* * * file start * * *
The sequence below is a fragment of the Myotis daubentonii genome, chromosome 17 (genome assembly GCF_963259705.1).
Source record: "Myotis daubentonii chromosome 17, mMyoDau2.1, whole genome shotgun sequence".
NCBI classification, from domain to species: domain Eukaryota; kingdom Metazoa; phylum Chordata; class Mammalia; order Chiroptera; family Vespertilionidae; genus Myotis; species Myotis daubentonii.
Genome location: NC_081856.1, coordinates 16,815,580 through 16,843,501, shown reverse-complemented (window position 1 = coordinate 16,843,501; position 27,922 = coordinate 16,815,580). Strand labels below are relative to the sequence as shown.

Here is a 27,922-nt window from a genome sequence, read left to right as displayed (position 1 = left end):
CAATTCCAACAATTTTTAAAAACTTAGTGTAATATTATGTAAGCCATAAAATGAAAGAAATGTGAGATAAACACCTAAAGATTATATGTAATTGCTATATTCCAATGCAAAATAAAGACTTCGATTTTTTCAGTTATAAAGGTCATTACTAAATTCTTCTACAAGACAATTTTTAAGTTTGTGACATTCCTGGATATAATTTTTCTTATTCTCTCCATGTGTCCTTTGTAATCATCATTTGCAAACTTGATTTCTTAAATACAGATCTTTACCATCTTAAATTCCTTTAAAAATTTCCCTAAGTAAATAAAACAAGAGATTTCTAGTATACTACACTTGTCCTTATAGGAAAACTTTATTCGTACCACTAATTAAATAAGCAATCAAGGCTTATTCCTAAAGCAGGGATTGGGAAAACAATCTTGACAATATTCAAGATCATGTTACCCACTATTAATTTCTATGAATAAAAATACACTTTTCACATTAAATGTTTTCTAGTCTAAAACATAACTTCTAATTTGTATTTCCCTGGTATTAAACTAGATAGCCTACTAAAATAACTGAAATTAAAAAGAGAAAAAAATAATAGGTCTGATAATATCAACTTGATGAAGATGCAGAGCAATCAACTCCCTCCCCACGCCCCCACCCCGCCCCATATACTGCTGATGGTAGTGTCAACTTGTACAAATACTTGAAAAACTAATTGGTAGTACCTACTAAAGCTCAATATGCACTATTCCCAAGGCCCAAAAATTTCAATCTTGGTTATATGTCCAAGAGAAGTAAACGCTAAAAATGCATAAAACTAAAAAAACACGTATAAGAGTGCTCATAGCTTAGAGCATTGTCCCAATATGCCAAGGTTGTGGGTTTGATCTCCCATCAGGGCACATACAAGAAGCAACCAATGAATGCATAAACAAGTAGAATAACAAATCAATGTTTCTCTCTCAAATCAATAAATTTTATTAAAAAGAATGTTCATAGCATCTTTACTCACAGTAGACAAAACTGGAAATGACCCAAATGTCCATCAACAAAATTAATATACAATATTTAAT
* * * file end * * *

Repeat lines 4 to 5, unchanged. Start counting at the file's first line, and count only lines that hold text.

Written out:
Genome location: NC_081856.1, coordinates 16,815,580 through 16,843,501, shown reverse-complemented (window position 1 = coordinate 16,843,501; position 27,922 = coordinate 16,815,580). Strand labels below are relative to the sequence as shown.

Here is a 27,922-nt window from a genome sequence, read left to right as displayed (position 1 = left end):